What to do with all those lentil, pea and fababean stubble acres from 2016? Canola on pea or lentil stubble? Or maybe barley? Contrary to conventional thinking, research supports mixing it up.
November 8, 2016 By Bruce Barker
“We did a study at seven locations across the Prairies to look at the agronomic and economic benefits of growing legume crops in the year preceding canola and two years preceding malt barley,” explains John O’Donovan, a retired research scientist at Agriculture and Agri-Food Canada (AAFC) in Lacombe, Alta. “We found that on average, all legumes, except fababean for seed, produced higher canola and barley yields than when wheat was the preceding crop. Fababean green manure produced the highest yields, while canola on canola produced the lowest canola yield.”
O’Donovan’s study is consistent with other research on the Prairies over the last few years. In Saskatchewan, research by Randy Kutcher, formerly of AAFC Melfort and now at the University of Saskatchewan, found canola yields were higher when canola was grown on field pea compared to wheat residue. Other research at the University of Alberta found canola grown on field pea or fababean residue without nitrogen (N) fertilization yielded higher or equal to canola grown on barley or canola residue with N fertilization.
In O’Donovan’s research, field pea, lentil, fababean, canola, and wheat harvested for grain, as well as fababean grown as a green manure (GRM), were direct-seeded at seven locations in 2009: at Beaverlodge, Lacombe and Lethbridge in Alberta, at Scott, Indian Head and Swift Current in Saskatchewan, and in Brandon, Man. Canola was seeded in 2010 and barley in 2011, with fertilizer nitrogen applied at zero, 30, 60, 90, and 120 kilograms per hectare (kg/ha).
First year effects
In the year following field pea, lentil, fababean, wheat, canola and fababean GRM, hybrid canola was seeded. Averaged across locations, there was a 27 per cent increase in canola yield following fababean GRM compared to where wheat was the preceding crop.
Canola yield tended to increase following field pea and lentil compared to wheat stubble. Compared to wheat as the preceding crop, field pea significantly increased canola yield at Indian Head, Swift Current, and Brandon, while canola yield was higher on lentil stubble compared to wheat stubble at Beaverlodge, Indian Head, and Swift Current.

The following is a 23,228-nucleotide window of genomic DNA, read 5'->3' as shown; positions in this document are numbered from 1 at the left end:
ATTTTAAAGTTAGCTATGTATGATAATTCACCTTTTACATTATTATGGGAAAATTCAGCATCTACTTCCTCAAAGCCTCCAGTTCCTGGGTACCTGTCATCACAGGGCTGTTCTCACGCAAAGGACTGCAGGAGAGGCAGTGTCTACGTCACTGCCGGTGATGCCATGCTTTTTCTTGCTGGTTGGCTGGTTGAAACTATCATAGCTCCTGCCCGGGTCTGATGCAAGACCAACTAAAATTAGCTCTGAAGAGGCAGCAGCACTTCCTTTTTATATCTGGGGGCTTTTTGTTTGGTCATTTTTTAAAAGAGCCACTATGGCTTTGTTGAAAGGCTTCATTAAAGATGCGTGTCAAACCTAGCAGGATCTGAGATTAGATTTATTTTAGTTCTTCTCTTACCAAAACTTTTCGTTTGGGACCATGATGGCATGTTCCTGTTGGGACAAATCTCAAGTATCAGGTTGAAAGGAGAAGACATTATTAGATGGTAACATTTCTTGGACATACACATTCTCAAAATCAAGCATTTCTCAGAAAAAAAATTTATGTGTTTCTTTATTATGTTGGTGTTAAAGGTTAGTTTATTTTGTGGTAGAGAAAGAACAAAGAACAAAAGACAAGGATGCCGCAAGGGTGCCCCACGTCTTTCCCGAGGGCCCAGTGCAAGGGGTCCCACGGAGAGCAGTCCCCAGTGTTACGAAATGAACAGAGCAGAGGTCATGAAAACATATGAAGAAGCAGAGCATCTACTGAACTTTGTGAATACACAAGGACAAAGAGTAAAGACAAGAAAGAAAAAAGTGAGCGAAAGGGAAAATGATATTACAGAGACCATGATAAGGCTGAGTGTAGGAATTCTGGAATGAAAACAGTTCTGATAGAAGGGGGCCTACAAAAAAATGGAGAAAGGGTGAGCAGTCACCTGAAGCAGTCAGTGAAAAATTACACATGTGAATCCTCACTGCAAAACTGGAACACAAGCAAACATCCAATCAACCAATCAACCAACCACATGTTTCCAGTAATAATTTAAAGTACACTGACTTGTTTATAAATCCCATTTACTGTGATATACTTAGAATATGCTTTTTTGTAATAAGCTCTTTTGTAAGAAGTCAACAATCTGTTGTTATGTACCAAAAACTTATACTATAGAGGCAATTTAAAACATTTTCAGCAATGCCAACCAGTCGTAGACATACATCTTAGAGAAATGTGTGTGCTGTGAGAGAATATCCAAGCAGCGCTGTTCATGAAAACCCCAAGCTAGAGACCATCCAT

On average, compared to wheat stubble, canola yield increased by four bushels per acre (bu/ac) on pea stubble and about six bu/ac on lentil stubble. Averaged across locations, growing canola after canola significantly reduced yield by 3.4 bu/ac (eight per cent) compared to when wheat was the preceding crop.
In other studies led by research scientist Kelly Turkington at AAFC Lacombe, similar results were found across the Prairies. Turkington’s work focused on malt barley production and compared growing malt barley on either barley, canola or field pea stubble. He found barley yields were 20 per cent higher when planted on field pea residue and 11 per cent higher on canola stubble compared to barley stubble.
Additionally, planting malt barley on field pea stubble did not result in a significant increase in grain protein content. Turkington explains the factor that resulted in the largest and most consistent increase in grain protein level was increasing the N fertilizer rate from 50 to 100 per cent of the recommended rate.
At the University of Alberta, Christina Williams also looked at the effects of pulse crops on subsequent yield and protein content of barley, canola and wheat. The research was conducted at Barrhead and St. Albert, Alta., in the relative dry years of 2009 and 2010, which predisposed cereal crops to lower yield and higher protein. She found the highest (and statistically similar) barley, canola and wheat yields were on pea and fababean stubble without added N, and on barley and canola stubble with N applied to soil test recommendations.
When Williams looked at protein content of barley, she found protein content was high at the dry Barrhead site across all treatments ranging from 14 to 16.2 per cent. Barley grown on pea and fababean had statistically similar protein content as barley grown on canola or barley stubble with no added N, which were the lowest of all treatments. Barley seed protein at St. Albert on “+N,” fababean, and pea stubble was even greater than “no N” stubble.
Second year effects – same as the first
In O’Donovan’s study, in the second year following the preceding crops, green manure fababeans generally produced the highest yields. Averaged across locations, there was a 14 per cent overall increase in barley yield where fababean GRM rather than wheat was the preceding crop. Averaged across locations, there were seven and six per cent overall increases in barley yield on lentil and field pea stubble, respectively, compared to when wheat was the preceding crop.
Averaged across locations, slight increases in barley kernel protein concentration occurred when fababean GRM and lentil were the preceding crops, while field pea had no effect. O’Donovan says these slight increases were unlikely to result in unacceptable protein concentrations for malting barley because the protein content was still quite low.
Based on O’Donovan’s research, growing canola or barley on pulse stubble presents two options for managing N fertilizer applications. He explains that if a producer were basing N management on a target yield, less fertilizer N would be required to maintain a given canola yield when field pea or lentil rather than wheat were the preceding crops. The other approach would be to maintain N application and attain a higher yield.
“The results indicate growing field pea or lentil as cash crops before hybrid canola can improve canola and subsequent barley yield without having a major negative impact on canola oil or malting barley protein concentration,” O’Donovan concludes.